Research the Location

Before every trip, I do a lot of research on the location and marine life expected. Read previous trip reports, look at photo galleries from the location and talk to others that have been. Knowing what to expect and the types of images to capture is important. I like to have a list, or script, of the subjects and techniques to try out on each. Don’t just try to duplicate others work, but look for your own personal style and have the trip leader help you accomplish that.

 

Prep Computer Hardware and Software

Besides the usual laptop, backup drives, memory cards, card readers and power supplies, make sure you have downloaded the necessary software you want to use for post processing on the trip. If recommendations on software are not provided, make sure to ask. Many post processing packages offer 30-day trials, which provide a risk free way to try it out on the trip. After installing the software and downloading all of the upgrades, become familiar with the basics, practice importing images, playing with all of the different features and if possible, get an online tutorial on the basics of the package.

 

At the Workshop – Shoot, Review, Improve and Repeat!

When the day finally arrives, you will be well prepared to make the most of the workshop. Approach it as a learning experience where you can learn not only from the trip leader, but the others on the trip. Don’t be shy about asking for help, questions, and feedback on images or equipment. When asked by the trip leader to share images for the review sessions, don’t be shy and participate if you really want to improve. Don’t just provide your best shots either, but include the images that didn’t quite come out as planned. Listen closely to the feedback received and work on incorporating it.

Make it a point to dive with the trip leader or other experienced photographers on board and watch their style and technique (without screwing up their images). Also ask them before getting wet if they will also watch you and your technique. Once out of the water, discuss with them what they were doing and recommendations they have for you.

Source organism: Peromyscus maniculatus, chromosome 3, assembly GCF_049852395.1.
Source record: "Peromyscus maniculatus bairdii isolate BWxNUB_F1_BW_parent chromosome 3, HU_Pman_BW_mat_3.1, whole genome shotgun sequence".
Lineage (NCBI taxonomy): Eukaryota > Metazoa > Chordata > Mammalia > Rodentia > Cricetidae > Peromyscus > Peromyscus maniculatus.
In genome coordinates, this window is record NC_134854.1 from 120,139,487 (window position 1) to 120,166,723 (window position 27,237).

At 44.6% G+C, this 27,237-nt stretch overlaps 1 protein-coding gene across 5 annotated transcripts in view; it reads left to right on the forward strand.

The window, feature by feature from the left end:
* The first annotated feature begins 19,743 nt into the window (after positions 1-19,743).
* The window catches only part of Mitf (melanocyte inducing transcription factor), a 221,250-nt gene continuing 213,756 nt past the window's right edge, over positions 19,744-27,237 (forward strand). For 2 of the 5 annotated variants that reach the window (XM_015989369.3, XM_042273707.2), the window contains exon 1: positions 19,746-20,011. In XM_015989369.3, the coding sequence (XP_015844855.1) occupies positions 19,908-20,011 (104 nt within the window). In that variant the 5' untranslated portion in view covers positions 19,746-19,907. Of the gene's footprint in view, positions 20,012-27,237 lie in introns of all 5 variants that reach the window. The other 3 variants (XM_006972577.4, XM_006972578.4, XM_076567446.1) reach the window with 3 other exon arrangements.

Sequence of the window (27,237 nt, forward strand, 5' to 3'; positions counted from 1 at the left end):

Summary

Underwater photography workshops are an investment on time, money and vacation days, so make sure to get a good return. Prepare for the trip like you are preparing for an important business meeting and do your research like you would for any investment. It is best to be humble on these trips and take all of the advice you can get. Get out of your comfort zone and try new techniques. Although many of these workshops have ‘friendly’ competitions at the end of the trip, don’t make winning it your main priority or you will miss some valuable lessons. Most of all, have fun, enjoy the trip, make new friends and appreciate the beauty of the underwater world and unique marine behavior. Like underwater photography itself, these workshops can be addictive and most likely you will find yourself going on additional trips with the same organizations, trip leaders and fellow photographers.

 

 

About the Author

Ron Watkins is an international award winning photographer, frequent contributor to underwater photography guide, and Bluewater Trip Leader. He has been passionate about underwater photography and marine conservation since the 90’s and his photography has appeared in magazines, websites, juried art displays, national aquariums, libraries and private collections. More of Ron’s photography may be viewed at www.scubarews.com.

 

Further Reading

ABOUT THE AUTHOR

Ron Watkins is an international award winning photographer and writer. He has been passionate about underwater photography since 1996 and his photography has appeared in magazines, websites, juried art displays, national aquariums, libraries and private collections. More of Ron’s photography may be viewed at www.scubarews.com.